Thomson Impressions2Property analysts say only a drastic and sudden market plunge will move the authorities into action as they focus their energy into repositioning Singapore as research and development investment-worthy. Though a complete reversal of the sudden market boom between 2008 and 2013 seems unlikely, the property cooling measures rolled out by the government over the past few years have effected a slow and gradual decline in property prices.

More households are saving up for their first home or to invest in a second, and putting away less for research, education, entrepreneurship and development. And as high home prices also mean higher wage expectations and thus higher labour costs, the high property prices here may be detrimental to Singapore’s overall growth over the next few years. In the near future, it seems unlikely that the property cooling measures will be lifted, until such time when a balance between national growth, competitiveness and housing needs is struck. Or till a sudden fall in property prices. Would a prolonged period of suppressed property market be any less damaging to the local economy?

Completed private home prices fall further

Completed resale private non-landed property prices have dipped further in May, following a slight increase the month before. The muted sales could have also been a reflex response to the recent Brexit vote though in the long term, property analysts are not expecting the fallout to be too drastic.

FulcrumPrice decline of apartments in the central region were the lowest, with prices falling only 0.5 per cent last month, almost evening out with the 0.4 per cent rise in April. Properties here have the location advantage and will be unlikely to see a sudden price depression anytime soon. Astute buyers are however still out for the hunt and are likely to look towards properties in this areas for good deals. In the current market, buyers who lack holding power may find themselves having to let go of their properties within a time period, and may be more open to price negotiations.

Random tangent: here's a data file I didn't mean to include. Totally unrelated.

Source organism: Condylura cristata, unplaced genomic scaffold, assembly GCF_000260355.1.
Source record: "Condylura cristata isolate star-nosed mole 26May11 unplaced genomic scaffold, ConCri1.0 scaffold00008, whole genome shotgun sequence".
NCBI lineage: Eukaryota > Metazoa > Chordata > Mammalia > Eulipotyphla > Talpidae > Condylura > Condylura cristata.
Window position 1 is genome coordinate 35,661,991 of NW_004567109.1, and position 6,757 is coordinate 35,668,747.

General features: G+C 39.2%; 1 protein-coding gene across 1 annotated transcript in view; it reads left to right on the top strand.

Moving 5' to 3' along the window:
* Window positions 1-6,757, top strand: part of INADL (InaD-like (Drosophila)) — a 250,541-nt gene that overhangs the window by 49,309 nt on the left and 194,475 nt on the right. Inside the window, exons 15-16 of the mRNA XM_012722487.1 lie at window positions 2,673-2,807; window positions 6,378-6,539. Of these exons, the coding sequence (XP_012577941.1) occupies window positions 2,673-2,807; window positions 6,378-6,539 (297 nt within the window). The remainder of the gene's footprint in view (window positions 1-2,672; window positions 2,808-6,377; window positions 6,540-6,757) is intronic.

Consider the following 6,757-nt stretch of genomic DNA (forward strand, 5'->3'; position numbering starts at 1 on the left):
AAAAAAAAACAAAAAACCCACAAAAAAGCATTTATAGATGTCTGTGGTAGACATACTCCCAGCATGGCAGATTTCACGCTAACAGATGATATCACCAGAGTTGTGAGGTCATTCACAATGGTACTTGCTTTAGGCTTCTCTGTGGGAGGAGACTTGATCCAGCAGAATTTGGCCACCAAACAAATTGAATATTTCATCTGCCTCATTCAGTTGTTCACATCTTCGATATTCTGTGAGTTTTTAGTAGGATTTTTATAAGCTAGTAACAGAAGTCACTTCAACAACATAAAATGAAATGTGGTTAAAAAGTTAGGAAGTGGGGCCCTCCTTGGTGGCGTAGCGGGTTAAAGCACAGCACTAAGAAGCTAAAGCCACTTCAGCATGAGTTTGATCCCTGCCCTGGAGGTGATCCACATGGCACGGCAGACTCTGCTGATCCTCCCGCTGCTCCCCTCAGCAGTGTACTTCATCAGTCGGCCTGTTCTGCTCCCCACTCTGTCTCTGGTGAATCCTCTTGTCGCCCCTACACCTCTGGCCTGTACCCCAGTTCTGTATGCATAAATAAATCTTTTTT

As more new properties were launched in the last couple of months, activity from this segment may have also stimulated the resale private property sector and the spillover effect of positive market sentiments could have caused a slight blip in April’s price rise. Small apartments below 506 sq ft saw the steepest fall of 1.1 per cent as competition in the rental market heats up and prices continue to fall with high supply against lower demand.

 

The true value of Hong Kong homes?

Property prices in Hong Kong are at a record high, and there are no signs of it letting up anytime soon. Or does there?

From the number of foreclosures on properties surging to a 5-year high, buyers seem to be struggling to cope with high-interest home loans, almost impossible property prices and a weakening economy. Although a property bubble has yet to occur, cracks in the market seem to be showing as the Hong Kong Monetary Authority (HKMA) points to a growing number of homes whose value are lower than their original price tag.

Park yoho venezia Hong Kong propertyBy the end of 2016’s first quarter, 1,432 homes were already under the foreclosure hammer, and their value – a whooping HK$4.9 million (S$852.5 million). As the Hong Kong government has a strictly-regulated banking system and with 7 rounds of property cooling measures already in place, home buyers and investors have been borrowing from unregulated sources such finance firms and real estate developers, some up to 95 per cent.

Analysts are concerned that the household debt is at 70 per cent and more investors and home owners have been using their properties are collateral for other transactions such as stock trading. As the global and local economy shake, they find themselves in deep hot water. What will the near future hold for Hong Kong’s property market? Is a bubble brewing and is there a danger of the 2008 recession?